The kinesin-2 family motor KIF3A/B works together with dynein to bidirectionally transport intraflagellar particles, melanosomes, and neuronal vesicles. Compared with kinesin-1, kinesin-2 is less processive, and its processivity is more sensitive to load, suggesting that processivity may be controlled by different gating mechanisms. We used stopped-flow and steady-state kinetics experiments, along with single-molecule and multimotor assays to characterize the entire kinetic cycle of a KIF3A homodimer that exhibits motility similar to that of full-length KIF3A/B. Upon first encounter with a microtubule, the motor rapidly exchanges both mADP and mATP. When adenosine 5′-[(β,γ)-imido]triphosphate was used to entrap the motor in a two-head-bound state, exchange kinetics were unchanged, indicating that rearward strain in the two-head-bound state does not alter nucleotide binding to the front head. A similar lack of front head gating was found when intramolecular strain was enhanced by shortening the neck linker domain from 17 to 14 residues. In single-molecule assays in ADP, the motor dissociates at 2.1 s-1, 20-fold slower than the stepping rate, demonstrating the presence of rear head gating. In microtubule pelleting assays, the KDMt is similar in ADP and ATP. The data and accompanying simulations suggest that, rather than KIF3A processivity resulting from strain-dependent regulation of nucleotide binding (front head gating), the motor spends a significant fraction of its hydrolysis cycle in a low affinity state but dissociates only slowly from this state. This work provides a mechanism to explain differences in the load-dependent properties of kinesin-1 and kinesin-2.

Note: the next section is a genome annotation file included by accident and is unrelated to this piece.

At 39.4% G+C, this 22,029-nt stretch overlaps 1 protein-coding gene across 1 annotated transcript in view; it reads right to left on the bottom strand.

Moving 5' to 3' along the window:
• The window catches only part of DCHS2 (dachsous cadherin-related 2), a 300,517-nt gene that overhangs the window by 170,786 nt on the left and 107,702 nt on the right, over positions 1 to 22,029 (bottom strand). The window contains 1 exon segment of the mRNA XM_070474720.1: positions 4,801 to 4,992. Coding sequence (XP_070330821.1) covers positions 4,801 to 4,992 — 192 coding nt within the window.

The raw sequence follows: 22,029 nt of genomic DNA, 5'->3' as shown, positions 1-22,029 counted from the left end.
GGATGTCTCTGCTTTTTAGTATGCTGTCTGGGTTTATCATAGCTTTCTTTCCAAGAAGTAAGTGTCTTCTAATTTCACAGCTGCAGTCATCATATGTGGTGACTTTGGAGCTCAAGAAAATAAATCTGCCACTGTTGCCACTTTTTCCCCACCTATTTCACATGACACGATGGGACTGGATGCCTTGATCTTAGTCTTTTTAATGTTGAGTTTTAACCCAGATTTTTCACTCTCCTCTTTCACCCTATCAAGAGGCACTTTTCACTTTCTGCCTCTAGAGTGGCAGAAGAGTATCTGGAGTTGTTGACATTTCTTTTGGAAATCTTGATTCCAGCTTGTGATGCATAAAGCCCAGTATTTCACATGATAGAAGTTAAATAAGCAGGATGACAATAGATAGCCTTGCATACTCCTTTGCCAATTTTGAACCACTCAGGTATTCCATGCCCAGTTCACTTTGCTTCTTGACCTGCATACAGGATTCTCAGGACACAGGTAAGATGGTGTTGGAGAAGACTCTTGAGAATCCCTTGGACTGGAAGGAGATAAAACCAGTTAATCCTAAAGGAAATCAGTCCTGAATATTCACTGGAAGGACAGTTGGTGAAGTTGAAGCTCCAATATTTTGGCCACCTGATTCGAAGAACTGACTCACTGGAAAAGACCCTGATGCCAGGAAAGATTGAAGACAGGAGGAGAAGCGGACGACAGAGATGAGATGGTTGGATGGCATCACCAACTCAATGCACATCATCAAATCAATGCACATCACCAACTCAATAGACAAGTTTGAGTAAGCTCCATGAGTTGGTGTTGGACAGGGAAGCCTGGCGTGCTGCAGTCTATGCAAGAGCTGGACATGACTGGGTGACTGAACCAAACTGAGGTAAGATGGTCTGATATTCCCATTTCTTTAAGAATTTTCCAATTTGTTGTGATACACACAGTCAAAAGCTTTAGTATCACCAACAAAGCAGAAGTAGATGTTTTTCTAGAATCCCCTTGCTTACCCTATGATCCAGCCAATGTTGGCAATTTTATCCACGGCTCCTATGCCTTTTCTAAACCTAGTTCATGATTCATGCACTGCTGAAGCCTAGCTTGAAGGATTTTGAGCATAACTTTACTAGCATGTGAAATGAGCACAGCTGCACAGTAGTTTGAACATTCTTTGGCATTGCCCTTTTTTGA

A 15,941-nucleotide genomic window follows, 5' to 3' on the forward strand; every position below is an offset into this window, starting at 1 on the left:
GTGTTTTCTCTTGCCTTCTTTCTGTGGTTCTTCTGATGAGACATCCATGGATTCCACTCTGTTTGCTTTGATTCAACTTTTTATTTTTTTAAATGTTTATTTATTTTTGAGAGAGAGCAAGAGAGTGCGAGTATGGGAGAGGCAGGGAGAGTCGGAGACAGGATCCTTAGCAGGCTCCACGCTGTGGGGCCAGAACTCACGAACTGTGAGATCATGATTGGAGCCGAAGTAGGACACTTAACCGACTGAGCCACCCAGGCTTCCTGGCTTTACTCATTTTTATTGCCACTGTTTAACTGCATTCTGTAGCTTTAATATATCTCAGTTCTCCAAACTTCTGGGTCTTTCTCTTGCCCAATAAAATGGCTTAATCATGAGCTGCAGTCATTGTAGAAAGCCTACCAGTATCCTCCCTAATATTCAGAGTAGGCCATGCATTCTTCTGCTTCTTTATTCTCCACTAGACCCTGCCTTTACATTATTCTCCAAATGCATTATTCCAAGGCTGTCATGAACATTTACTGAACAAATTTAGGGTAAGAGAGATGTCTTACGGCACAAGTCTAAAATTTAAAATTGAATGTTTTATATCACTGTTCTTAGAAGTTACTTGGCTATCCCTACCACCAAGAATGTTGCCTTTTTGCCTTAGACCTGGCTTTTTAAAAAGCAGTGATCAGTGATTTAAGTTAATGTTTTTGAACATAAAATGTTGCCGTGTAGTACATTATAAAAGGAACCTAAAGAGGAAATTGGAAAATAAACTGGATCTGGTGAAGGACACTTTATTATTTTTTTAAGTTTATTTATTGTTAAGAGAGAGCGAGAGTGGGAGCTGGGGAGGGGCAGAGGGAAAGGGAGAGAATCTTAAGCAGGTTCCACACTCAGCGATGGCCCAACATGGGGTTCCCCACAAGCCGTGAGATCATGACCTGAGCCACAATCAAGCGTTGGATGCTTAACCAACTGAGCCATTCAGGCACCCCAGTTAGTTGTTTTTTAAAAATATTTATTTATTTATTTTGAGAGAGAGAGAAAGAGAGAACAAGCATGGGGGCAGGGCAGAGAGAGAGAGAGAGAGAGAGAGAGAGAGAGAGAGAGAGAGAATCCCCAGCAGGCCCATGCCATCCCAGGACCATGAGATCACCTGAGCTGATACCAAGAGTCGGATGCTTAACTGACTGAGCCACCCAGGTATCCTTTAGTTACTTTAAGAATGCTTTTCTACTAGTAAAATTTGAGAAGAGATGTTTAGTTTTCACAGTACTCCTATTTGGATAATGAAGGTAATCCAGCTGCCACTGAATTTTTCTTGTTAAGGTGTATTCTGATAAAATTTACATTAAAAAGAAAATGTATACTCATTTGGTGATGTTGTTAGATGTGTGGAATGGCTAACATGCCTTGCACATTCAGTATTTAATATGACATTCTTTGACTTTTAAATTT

All Science Journal Classification (ASJC) codes
- Molecular Biology
- Cell Biology